Middle East spices up MIFF

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Author: Cynthia Karena
Date: Summer 2004
From: Metro Magazine(Issue 141)
Publisher: Australian Teachers of Media
Document Type: Interview
Length: 1,396 words

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THIS YEAR'S MELBOURNE INTERNATIONAL FILM FESTIVAL IS ENTHUSIASTICALLY EMBRACING MIDDLE EASTERN FILMS. CYNTHIA KARENA TALK TO JAMES HEWISON, EXECUTIVE DIRECTOR OF THE FESTIVAL.

Banish thoughts of a dry festival purely for cinephiles--this year's Melbourne International Film Festival (MIFF) is going to be relevant to what's currently going on in the world. MIFF has responded to world events with its 'Homelands: The Middle East in Focus' program. The MIFF brochure declares:

The pivotal focus of this year's Festival takes a close look at the cinema and cultures of the Middle East. We will trace not only the 'fault fines' in the Middle East, but attempt to get to know this region and its myriad of cultures better through cinema. Revealing and immediate, the films seek to uncover and explore some of the complexities of the region.

There have been many articles on the invasion of Iraq, and on the Middle East in general, by journalists, academics and politicians. Issues that sometimes appear so overwhelmingly complicated or so dry when in print form can really come alive on film. This is especially true when they are made by people with inquiring minds who actually live in the region or have some close connection.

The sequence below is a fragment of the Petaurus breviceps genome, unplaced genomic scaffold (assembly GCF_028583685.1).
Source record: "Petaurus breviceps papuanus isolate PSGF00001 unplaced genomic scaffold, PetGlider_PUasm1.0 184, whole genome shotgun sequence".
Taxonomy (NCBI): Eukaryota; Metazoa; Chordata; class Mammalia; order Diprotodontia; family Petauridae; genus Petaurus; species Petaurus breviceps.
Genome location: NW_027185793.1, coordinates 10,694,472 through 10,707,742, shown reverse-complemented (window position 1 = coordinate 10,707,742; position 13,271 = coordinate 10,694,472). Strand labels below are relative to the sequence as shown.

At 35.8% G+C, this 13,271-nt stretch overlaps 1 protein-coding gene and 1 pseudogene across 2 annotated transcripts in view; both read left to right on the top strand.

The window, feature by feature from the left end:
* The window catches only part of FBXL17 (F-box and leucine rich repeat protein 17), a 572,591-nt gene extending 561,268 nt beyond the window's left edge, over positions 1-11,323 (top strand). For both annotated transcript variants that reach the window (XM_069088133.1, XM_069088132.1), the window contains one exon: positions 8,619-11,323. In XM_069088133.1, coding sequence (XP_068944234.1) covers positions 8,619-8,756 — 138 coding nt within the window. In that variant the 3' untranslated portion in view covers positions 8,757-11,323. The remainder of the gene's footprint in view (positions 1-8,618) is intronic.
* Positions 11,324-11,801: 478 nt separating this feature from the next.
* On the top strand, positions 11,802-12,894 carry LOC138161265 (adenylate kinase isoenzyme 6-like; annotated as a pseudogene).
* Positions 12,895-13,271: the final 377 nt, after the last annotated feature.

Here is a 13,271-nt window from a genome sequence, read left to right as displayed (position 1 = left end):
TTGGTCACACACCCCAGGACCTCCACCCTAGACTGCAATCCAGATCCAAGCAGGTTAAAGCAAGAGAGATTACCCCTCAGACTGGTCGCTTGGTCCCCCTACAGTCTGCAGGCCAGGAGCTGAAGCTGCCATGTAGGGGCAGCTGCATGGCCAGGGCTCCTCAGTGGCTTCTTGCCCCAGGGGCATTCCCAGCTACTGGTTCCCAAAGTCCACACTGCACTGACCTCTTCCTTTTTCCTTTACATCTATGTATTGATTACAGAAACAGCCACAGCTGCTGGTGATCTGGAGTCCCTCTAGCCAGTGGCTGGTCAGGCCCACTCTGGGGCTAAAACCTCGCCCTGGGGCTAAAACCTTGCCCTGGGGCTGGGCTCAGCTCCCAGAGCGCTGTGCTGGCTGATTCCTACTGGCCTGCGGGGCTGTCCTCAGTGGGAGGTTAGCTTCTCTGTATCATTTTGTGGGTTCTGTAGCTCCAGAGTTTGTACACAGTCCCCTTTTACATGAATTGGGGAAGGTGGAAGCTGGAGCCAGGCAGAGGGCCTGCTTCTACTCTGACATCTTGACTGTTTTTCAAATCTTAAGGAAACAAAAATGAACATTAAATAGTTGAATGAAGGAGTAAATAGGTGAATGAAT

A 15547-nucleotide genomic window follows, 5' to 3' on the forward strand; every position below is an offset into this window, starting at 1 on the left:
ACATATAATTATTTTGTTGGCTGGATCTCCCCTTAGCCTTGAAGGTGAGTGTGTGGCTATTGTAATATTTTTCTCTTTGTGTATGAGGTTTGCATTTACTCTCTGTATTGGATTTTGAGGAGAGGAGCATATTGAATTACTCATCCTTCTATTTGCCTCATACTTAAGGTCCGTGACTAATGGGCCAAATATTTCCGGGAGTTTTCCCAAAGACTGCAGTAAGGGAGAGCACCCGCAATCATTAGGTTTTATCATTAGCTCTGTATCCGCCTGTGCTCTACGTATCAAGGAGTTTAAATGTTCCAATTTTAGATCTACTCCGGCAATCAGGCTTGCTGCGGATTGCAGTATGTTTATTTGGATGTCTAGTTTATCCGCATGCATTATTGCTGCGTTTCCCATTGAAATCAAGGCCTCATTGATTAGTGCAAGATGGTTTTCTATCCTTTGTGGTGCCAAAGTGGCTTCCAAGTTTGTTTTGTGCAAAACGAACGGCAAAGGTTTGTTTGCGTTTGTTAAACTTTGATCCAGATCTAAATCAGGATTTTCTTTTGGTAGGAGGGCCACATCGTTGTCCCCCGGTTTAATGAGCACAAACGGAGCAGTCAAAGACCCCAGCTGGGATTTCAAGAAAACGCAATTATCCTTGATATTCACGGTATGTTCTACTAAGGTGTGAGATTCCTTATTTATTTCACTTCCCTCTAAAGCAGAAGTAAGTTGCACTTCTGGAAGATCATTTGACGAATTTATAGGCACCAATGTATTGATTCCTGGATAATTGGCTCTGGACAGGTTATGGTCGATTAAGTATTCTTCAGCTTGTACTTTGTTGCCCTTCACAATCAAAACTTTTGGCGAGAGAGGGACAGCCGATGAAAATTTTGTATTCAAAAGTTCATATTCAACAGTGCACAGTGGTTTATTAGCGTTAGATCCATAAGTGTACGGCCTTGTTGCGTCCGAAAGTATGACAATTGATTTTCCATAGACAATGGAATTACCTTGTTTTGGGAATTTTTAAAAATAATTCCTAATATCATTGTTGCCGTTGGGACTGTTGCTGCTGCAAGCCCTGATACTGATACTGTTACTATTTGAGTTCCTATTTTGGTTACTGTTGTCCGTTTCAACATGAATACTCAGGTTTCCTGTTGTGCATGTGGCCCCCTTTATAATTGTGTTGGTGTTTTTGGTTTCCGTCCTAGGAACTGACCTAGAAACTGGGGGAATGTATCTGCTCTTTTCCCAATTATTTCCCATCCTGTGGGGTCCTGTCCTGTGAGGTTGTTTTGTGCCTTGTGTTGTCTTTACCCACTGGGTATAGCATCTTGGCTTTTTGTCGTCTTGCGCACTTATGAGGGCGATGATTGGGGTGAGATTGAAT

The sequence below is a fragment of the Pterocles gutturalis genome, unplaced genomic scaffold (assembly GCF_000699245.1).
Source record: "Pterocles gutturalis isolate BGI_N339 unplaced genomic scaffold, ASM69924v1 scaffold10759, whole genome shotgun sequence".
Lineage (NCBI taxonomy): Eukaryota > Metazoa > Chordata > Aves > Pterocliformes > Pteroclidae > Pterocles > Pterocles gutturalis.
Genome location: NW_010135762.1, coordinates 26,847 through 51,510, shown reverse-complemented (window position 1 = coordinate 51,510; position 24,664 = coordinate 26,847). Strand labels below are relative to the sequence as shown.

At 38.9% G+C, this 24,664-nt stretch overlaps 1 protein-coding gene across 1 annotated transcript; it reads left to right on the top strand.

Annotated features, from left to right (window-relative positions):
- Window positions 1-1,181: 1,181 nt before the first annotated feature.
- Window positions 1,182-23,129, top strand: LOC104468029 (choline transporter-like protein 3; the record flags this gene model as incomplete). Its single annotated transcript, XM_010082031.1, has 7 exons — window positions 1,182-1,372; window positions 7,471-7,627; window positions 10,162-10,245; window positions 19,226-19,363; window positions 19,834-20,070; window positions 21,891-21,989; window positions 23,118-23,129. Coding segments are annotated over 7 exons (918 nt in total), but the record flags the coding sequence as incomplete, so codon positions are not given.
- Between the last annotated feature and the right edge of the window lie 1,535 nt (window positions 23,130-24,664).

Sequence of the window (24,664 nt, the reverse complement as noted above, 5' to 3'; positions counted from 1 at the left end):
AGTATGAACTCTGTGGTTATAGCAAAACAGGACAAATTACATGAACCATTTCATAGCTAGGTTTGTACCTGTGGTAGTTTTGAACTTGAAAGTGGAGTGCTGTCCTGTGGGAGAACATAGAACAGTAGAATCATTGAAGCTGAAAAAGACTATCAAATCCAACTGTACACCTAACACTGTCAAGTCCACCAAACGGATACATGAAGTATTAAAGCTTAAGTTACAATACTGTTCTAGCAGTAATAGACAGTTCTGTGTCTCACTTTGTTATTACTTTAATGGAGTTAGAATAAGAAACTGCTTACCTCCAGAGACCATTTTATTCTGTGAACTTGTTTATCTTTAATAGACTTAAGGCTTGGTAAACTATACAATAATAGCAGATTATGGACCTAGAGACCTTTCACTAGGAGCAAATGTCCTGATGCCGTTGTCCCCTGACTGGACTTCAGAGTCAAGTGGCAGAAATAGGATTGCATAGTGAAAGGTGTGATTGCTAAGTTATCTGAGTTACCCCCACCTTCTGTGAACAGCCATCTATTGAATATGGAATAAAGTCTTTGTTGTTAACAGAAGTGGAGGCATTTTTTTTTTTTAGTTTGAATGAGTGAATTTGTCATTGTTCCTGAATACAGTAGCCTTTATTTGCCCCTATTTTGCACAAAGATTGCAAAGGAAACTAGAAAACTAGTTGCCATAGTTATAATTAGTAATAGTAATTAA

WHY THE MIDDLE EAST?

James Hewison, MIFF's Executive Director, explains why this year's MIFF is focusing on the Middle East:

The motivation came from a number of different places. MIFF has long been a champion of the cinema of Iran. When we screened Abbas Kiarostami's films last year, we were amazed at the enthusiasm of audiences--they were quite taken with his films.

There is a preponderance of films coming out of the Middle East. I found many films [we saw] very direct and very confronting. We had a desire to know about cinema in the region, however the further we saw films, the more we realized how little we knew.

I am a fan of Palestinian filmmaker Elia Suleiman. He is articulate about both the filmmaking process and the complexities of the region. This year we will be showcasing his films, including the 2002 Cannes Jury prizewinner Divine...

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